I haven’t watched a Red Sox game for over a month now; more on that soon. I do check on the game results however, and observed with interest that Red Sox manager Bobby Valentine, currently being dressed for the guillotine by New England sportswriters who want him punished for a miserable season in which his own work has been outstanding, is being criticized today in a textbook example of hindsight bias at work. I am flagging it for any of you who might want to explain the phenomenon to the next jerk who criticizes you for a reasonable choice you made not knowing how it would turn out, based on the jerk’s knowledge of how it in fact did turn out.
My least favorite personal run-in with hindsight bias was the time I lost a poker hand—and a lot of money– in Vegas despite having four of a kind in a game of seven card stud. The old man sitting next to me looking pathetic also had four of a kind, and in a higher denomination, the odds of two four of a kind hands appearing in the same deal in a non-wild card game being approximately six-gazillion to one. Naturally, I was betting the limit until the old man called my hand—he said later that he felt sorry for me. When he revealed that he had my four sevens beat with his four %$#@%$*& tens, it caused a genuine uproar in the casino, and the dealer said that he had never seen the like in eight years on the job.
“You should have known he had you beat,” said the ass sitting on my right. That’s hindsight bias. And so is this.
The Red Sox were locked in a scoreless game yesterday against the Blue Jays entering the 7th inning. Since all the Red Sox players who could hit are either injured, out for the year or were traded away when the team decided to pronounce 2012 a total loss, scoring runs has become a chore. The team is also looking at young players, among them a shortstop named Iglesias who has a magic glove but a hole in his bat. With two outs in the inning, Pedro Ciriaco, now playing third base in place of the injured Will Middlebrooks, singled. Iglesias, who is not hitting his weight, came to bat, and had worked the count to 2-and-2 when Ciriaco stole second. In an unconventional tactic, Valentine lifted Iglesias for pinch-hitter Daniel Nava, who is beyond any question more likely to get a hit than Iglesias. He quickly made an out anyway.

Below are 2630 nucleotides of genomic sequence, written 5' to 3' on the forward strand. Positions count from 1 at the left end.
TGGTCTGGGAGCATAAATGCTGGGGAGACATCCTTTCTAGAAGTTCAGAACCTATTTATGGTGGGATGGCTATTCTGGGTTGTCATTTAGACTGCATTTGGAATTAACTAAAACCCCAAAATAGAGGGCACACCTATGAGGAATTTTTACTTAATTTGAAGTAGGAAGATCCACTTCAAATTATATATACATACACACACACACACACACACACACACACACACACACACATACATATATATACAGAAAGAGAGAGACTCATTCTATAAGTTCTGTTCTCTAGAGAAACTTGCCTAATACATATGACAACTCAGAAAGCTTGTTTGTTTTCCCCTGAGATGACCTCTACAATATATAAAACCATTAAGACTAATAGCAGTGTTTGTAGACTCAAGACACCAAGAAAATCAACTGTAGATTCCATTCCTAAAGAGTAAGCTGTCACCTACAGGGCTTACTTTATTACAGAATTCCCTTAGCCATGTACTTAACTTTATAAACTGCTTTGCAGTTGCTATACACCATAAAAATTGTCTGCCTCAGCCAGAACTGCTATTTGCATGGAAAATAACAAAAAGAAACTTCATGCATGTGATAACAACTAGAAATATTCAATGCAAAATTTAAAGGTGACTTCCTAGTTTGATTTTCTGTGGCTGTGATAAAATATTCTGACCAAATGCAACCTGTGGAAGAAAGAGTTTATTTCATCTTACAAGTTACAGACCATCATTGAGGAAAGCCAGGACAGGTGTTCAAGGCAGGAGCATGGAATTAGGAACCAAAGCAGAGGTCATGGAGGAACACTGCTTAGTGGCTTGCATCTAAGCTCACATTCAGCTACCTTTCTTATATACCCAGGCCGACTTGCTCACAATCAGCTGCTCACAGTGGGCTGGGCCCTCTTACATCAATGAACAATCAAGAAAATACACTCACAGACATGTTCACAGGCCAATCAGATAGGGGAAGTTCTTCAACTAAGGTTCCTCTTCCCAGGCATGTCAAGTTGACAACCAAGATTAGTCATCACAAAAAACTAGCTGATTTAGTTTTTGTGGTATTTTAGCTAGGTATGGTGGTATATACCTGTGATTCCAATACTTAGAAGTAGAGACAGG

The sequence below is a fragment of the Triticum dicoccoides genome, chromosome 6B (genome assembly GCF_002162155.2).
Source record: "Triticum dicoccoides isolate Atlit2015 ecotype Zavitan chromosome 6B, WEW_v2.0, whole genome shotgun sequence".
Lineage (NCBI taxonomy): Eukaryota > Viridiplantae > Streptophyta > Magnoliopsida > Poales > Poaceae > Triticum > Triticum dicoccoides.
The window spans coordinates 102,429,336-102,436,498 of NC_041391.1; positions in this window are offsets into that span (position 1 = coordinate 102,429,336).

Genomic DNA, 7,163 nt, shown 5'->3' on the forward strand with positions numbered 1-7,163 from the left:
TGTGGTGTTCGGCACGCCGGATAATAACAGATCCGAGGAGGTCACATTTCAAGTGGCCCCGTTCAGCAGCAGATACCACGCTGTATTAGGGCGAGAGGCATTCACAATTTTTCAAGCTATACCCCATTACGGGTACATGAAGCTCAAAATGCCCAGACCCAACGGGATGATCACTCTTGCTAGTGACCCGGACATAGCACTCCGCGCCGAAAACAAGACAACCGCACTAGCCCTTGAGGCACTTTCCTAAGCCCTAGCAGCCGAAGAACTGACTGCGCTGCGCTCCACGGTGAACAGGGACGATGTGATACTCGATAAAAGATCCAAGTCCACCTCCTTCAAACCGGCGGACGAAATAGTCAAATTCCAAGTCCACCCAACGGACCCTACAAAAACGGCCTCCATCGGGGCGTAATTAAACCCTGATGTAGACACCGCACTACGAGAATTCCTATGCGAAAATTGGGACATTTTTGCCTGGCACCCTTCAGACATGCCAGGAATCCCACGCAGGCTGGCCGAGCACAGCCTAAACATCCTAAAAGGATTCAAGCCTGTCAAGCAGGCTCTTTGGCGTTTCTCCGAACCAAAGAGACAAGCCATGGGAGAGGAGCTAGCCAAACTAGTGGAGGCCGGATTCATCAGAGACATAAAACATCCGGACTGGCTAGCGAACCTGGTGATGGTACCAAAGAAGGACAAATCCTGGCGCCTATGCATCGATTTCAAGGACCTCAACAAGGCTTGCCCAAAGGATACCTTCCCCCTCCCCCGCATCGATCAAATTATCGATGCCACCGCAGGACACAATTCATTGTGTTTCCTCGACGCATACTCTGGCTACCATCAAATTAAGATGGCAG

In the bottom of that inning the Jays scored, and that was the ballgame. Later, reporters grilled Valentine on the move. Isn’t it humiliating to a young player to lift him mid-at bat? (Answer: There was a chance to score a run and take the lead late in the game.) What are the chances that Nava could get a hit with only one strike left? (Answer: Better than Iglesias’s chances.) Why didn’t the manager just pinch-hit for Iglesias immediately? (Answer: In a 0-0 game his glove could be a deciding factor, but when the situation changed and only one single might win the game, the manager took the step that had the best chance of making that single happen.) The real problem with Valentine’s move is that it didn’t happen to work. If Nava had hit a double off the Wall and the Sox had gone on to win, nobody would have dared question Valentine’s move. Genius!
Hindsight bias is the close relative of consequentialism, in which the rightness or wrongness of an act is determined after the fact, based on the results. Consequentialism, in turn, leads to extreme utilitarianism, better known as “the ends justify the means.”
Hindsight bias is unfair, not to mention infuriating (I “should have known…” Grrrrr!) . The way to analyze the wisdom of a decision is to look at what the conditions were when it was made. Was the chance of scoring a run in that situation improved by Valentine’s pinch-hitting move? Beyond any question, it was.
End of argument.
Graphic: Bob Report